Re: “Media to blame for apolitical students,” published Nov. 14.
As a journalism major, I was incredibly disappointed in the Sundial’s decision to print the editorial by Justin Satzman.
My criticisms are not a response to the article’s content. The journalistic community and academia are the two greatest bastions of liberalism in this country, so it was no surprise that the article’s author used many of the typical left-wing talking points in his piece. Although I disagree with just about everything he said, I would never question his right to say it.
However, I do question the professionalism of the Sundial’s editors, for allowing such a poorly written piece to appear in our paper.
Every paper in this country, abides by certain journalistic standards. These standards should also apply to college papers such as the Sundial. Its contributors must learn the right way to organize their thoughts and present them in written form. Monday’s opinion piece showed us that some of the Sundial’s contributors are not even remotely prepared to meet these universal standards.
The author uses poorly written sentences such as:
“There are a variety of reasons for this and it has nothing to do with college students today do not care.”
One paragraph that stands out as being particularly atrocious reads:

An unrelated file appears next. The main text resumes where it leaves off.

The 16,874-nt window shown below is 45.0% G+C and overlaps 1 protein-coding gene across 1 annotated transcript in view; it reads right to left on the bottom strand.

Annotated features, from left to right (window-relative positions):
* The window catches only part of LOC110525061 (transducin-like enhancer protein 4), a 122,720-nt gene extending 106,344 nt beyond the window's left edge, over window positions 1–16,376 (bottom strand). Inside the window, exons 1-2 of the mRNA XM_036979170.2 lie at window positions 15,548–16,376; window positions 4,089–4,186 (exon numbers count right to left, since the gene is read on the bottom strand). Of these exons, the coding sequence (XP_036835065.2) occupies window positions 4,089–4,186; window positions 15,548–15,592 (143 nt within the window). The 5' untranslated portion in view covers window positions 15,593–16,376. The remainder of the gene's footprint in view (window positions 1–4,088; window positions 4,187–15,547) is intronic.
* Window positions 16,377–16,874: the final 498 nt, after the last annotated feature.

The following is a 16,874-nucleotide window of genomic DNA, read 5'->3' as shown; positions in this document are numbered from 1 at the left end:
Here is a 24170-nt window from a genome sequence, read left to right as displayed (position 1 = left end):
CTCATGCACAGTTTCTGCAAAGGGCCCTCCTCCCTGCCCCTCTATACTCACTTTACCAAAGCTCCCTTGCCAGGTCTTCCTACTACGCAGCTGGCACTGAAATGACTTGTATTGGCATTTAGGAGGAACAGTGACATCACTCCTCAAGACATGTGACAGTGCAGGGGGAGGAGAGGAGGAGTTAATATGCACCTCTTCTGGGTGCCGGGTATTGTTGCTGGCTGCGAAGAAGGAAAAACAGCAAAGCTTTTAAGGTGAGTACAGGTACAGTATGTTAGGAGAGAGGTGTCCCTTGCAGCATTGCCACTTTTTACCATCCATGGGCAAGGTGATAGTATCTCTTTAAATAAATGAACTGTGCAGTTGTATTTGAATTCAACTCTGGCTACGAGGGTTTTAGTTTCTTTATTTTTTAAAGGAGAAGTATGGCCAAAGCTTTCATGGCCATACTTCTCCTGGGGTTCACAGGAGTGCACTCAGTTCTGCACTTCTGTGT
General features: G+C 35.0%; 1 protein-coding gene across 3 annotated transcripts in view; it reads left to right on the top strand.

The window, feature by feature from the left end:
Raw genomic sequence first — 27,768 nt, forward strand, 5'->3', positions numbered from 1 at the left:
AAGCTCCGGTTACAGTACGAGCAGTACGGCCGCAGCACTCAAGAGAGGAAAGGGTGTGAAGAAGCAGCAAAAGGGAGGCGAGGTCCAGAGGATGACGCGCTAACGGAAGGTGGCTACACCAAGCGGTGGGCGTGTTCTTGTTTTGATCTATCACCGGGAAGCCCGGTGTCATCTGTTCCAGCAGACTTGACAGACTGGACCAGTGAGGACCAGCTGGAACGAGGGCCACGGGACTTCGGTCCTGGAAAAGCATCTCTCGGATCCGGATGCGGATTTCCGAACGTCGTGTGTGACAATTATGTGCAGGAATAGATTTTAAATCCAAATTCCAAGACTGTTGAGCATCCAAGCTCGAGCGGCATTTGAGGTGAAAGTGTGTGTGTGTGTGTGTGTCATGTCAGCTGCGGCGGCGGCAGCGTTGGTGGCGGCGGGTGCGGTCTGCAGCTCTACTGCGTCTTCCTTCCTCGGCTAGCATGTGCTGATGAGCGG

“Some would argue that the reason people are not protesting like they did during Vietnam is because of the number amount killed. Vietnam had over 50,000 killed not to mention the countless of innocent victims that were killed”
An odd and unnecessary declaration:
“I am here to say, however… that Iraq had nothing to do with the terror attacks.”
Then, he bungles another point by failing to present the reader with anything that even remotely resembles a real sentence:
“They similarly disproved the argument for nuclear weapons, which they said Saddam Hussein was trying to obtain them.”
The points that the author is trying to convey are obvious, but it is unlikely that the author will bring many of those students who are still on the fence in regards to the Iraq war over to his side, if they question his intellect due to his lack of writing skills.
While the author clearly needs to work on his writing and organizational skills, most of the criticism should be aimed at the editors of the Sundial for allowing this article to go to print. I fear to think what an outside observer, such as a parent of a prospective student, would think of our school after reading such a shoddy piece of journalism.
If individuals not associated with Northridge were to read this article, which was written by a journalism major, questions may be raised regarding the department’s ability to properly prepare its students for the real world.
Both The Sundial and CSUN have a reputation to uphold, and that reputation is not helped when our student newspaper prints an article which does not live up to the journalistic standards, to which we should expect the Sundial to adhere.
While my criticisms may be embarrassing to The Sundial as well as the author of the opinion piece, the fact that the piece was published is embarrassing to the school, its professors and especially to journalism majors such as myself. Hopefully, my letter will assure that this kind of thing doesn’t happen again.